Courtesy of Undercrank Productions, “Alexandre Dumas’ The Three Musketeers” starring Douglas Fairbanks garners a brand new DVD restoration. With a new score by Ben Model (along with new color tinting digital restoration, and stabilization), and with restoration by Karl Malkames, “The Three Musketeers” can be appreciated in a new edition and new vision. One of the many iterations of the classic action tale, “The Three Musketeers” stars film icon Douglas Fairbanks as the noble swordsman D’ Artagnan a young man who goes to Paris to become an ally to three of the best swordsmen alive. They are, of course, Athos as played by Leon Bary, Porthos as played by George Siegmann, and Aramis as played by Eugene Pallette.
They are musketeers by trade, but they also work as a security force for Louis XIII, sans muskets. The evil Cardinal Richelieu begins scheming with Milady De Winter to bring scandal to Queen Anne and defame her and the movie relatively unfolds the original tale in two hours in length. Most of the film is all about swashbuckling action proving the movie is first and foremost about war winning over logic through and through. Fairbanks is memorable and dynamic in the role of D’Artagnan, who wins the favor of the Musketeers and indulges in much combat with his enemies in order to save the Queen and his girlfriend. Fred Niblo’s action adventure works well even nearing its hundred year mark. The new edition sports a ton of color filters and tints that help establish tone successfully in various scenes.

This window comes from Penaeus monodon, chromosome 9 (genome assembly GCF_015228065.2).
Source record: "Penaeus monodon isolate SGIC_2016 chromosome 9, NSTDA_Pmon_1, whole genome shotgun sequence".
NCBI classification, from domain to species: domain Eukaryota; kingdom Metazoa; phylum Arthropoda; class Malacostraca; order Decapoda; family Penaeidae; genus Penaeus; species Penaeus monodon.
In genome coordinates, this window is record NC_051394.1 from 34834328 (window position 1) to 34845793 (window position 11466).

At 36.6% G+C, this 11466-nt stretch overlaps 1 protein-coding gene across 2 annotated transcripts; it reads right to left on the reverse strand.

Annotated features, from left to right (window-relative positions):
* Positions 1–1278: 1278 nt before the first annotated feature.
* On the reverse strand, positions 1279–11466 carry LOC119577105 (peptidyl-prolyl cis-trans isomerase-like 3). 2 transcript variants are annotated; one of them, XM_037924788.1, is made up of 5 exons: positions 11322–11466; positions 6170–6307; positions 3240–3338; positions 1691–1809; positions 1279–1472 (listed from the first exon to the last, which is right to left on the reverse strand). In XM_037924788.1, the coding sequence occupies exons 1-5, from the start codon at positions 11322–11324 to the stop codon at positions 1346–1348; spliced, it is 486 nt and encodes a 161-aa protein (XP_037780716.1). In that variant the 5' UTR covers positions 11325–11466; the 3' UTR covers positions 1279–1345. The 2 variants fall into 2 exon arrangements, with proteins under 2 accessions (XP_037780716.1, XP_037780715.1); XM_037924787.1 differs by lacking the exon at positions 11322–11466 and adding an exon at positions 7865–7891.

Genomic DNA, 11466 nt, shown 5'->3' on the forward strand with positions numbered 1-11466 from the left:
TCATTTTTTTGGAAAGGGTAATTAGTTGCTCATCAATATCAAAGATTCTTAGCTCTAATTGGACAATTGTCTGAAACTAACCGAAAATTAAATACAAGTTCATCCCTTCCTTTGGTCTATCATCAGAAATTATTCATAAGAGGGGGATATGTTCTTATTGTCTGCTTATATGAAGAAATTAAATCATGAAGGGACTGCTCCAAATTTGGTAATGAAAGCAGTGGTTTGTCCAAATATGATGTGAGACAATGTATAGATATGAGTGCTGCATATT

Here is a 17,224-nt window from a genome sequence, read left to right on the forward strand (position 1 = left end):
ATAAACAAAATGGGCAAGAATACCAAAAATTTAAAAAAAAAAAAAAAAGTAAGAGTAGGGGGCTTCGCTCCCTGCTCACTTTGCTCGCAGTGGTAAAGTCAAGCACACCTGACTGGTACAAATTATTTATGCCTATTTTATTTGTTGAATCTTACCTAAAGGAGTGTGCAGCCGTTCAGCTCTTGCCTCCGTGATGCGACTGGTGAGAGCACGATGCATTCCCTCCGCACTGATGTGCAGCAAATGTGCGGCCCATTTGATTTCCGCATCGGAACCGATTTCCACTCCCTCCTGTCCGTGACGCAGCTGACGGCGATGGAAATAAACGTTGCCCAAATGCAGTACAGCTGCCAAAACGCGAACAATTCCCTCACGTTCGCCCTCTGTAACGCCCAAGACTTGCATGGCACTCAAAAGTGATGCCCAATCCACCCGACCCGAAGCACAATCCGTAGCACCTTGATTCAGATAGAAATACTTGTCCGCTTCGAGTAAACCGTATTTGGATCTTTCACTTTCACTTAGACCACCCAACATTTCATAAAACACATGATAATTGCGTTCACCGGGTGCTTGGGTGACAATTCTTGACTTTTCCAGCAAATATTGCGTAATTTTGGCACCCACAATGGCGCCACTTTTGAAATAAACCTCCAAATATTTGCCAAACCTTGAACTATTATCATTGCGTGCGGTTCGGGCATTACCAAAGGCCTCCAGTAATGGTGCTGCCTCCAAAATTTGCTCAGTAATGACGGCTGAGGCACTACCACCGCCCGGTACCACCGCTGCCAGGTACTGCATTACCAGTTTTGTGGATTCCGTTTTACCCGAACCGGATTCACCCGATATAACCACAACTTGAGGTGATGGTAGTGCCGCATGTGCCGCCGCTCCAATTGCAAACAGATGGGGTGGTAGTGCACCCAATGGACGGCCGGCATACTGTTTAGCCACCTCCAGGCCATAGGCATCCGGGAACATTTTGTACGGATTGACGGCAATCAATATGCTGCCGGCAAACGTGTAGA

There’s blue for night, yellow for in door shots like farms and cabins, and purple and pink for scenes involving the royalty and higher class characters. Nigel De Brulier does a damn fine job as Richelieu establishing himself as a slimy villain who often doesn’t need camera tricks to make him absolutely menacing. What may detract from the inherent fun is the abundance of narrative that outweighs the action. For a movie that’s two hours, the action scenes, while eye catching, also aren’t as frequently featured as they should be, which is a shame since Fairbanks steals every scene he inhabits. That said “The Three Musketeers” is one of the essentials in what is pretty much a sub-genre by now, and it’s a hefty lesson in one of American cinema’s first action movie stars. Whether it’s 1921 or 2017, Fairbanks’ stunts are still one of a kind, and the man is in a league all his own.